Paws for Love is a program where therapy pets will visit all kinds of outlets. Gina Lattuca, chief communications officer, SPCA serving Erie County says, “We have animals at funeral parlors, wakes, we have them at airports, hospitals, nursing homes, libraries, the list goes on. She says it is so much more than animals just visiting for fun, this is actually a goal -orientated therapeutic intervention. There are specific goals met depending on the location, depending on the meeting, depending on the animal.”
Gina says, “This particular kind of therapy in response to Saturday’s tragedy is really to just break down some of those barriers when it comes down to communication. We understand that there are children and adults who are having problems processing what happened on Saturday. These animals act as a communication bridge and it may not be verbal communication, it may be nonverbal communication, body language, it might be release of emotions, maybe people are having problems expressing those emotions. There is something that these animals provide, something that we can’t even begin to fully understand but it allows people to express themselves fully, even just that moment of joy, that moment of healing. Gina says, we are not naïve enough to think that the impact of a few minutes will last a lifetime, but we are there to make these repeated visits, to make the healing a little more effective, a little more efficient.”
There are many animals like Jake to provide this kind of therapy within our community. Allan Monaco, PAWS for Life volunteer, SPCA serving Erie County works with a lot of the other animals. He works with Jake but along side of him are other dogs. They have some cats in the program and they even have a bird, Mr. Bird, the cockatoo in the program. Depending on what the need is at the facility, depending on who the audience is, that’s how they determine which team might fit best.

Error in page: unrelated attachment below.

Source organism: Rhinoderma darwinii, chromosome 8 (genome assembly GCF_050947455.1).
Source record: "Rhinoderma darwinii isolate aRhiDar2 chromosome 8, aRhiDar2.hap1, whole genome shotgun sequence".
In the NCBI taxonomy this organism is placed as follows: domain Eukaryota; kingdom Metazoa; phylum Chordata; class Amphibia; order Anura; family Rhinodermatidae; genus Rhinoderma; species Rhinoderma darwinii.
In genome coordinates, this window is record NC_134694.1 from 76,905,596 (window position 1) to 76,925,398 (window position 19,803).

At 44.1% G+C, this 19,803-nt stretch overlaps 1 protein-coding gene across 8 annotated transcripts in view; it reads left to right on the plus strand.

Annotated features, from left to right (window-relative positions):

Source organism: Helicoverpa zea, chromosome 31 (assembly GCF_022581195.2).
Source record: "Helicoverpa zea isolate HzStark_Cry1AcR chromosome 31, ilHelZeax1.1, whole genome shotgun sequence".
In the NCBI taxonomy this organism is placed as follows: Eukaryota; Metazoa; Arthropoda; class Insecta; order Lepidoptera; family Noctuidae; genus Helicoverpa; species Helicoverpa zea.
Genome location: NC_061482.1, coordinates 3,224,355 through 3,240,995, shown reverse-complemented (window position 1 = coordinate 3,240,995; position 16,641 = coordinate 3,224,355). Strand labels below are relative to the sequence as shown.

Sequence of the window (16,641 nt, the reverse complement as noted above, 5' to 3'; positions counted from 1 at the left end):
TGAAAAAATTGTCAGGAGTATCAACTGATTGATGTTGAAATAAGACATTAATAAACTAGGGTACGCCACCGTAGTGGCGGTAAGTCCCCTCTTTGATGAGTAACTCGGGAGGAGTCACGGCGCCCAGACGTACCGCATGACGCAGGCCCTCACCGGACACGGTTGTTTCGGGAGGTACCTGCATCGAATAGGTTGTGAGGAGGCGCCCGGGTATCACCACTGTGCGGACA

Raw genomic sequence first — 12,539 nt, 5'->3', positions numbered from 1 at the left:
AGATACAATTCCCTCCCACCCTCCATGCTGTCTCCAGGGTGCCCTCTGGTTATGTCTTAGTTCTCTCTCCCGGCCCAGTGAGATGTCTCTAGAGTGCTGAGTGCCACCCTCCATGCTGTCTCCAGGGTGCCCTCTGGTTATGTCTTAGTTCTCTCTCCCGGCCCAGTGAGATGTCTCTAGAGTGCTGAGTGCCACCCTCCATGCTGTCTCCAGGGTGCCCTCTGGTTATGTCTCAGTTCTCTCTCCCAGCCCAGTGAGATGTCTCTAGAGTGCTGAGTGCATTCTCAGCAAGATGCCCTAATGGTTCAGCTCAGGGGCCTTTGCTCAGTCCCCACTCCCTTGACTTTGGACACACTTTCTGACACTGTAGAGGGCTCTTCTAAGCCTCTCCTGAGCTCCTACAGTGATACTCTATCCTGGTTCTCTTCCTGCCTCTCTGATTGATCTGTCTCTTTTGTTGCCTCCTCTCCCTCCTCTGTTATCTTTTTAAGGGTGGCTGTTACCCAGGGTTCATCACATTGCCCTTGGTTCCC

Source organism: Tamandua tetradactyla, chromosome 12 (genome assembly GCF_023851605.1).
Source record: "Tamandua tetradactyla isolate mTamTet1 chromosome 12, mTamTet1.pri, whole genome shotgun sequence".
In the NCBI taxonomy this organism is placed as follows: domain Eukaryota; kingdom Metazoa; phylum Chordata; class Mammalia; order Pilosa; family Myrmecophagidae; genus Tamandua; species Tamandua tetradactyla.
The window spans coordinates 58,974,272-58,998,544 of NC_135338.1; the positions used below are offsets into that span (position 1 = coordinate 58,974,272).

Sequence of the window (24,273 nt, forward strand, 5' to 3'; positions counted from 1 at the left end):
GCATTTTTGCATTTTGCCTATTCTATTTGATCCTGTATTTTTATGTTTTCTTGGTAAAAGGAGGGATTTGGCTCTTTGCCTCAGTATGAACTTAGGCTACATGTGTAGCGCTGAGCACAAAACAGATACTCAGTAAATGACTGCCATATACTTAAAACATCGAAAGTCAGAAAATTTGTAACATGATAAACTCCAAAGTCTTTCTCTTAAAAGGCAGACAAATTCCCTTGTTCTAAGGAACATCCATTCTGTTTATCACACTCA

Allan says, “Yesterday we were at the airport and President Biden flew in and of course, everyone was looking out the windows at that, but a lady had a medical problem, and we didn’t know what happened to her, but the medical staff got around her and we didn’t know if she was having a heart attack or a seizure or what, but she had two small children with there. One was a young boy; he was seven and a daughter who was four and that’s all who was traveling with her. He says they were trying to information from her, and they couldn’t because she was having this problem so the fire chief had the children taken to the United “Airlines’ conference room and they asked us if we would take the dogs down there to keep the children company and help them. Allan says it worked out great because we gave the children pictures of the dogs; they started petting them, playing with them, pulling their leashes and we gave them pictures and they calmed right down. We stayed for about an hour with the children until they rectified what they were going to do with the children and finally took them to the hospital where their mother had gone.”
Allan says they want to use that like a training thing now because they never had that before, so they thought it was great that they handled it that way and for future occurrences it may work out.
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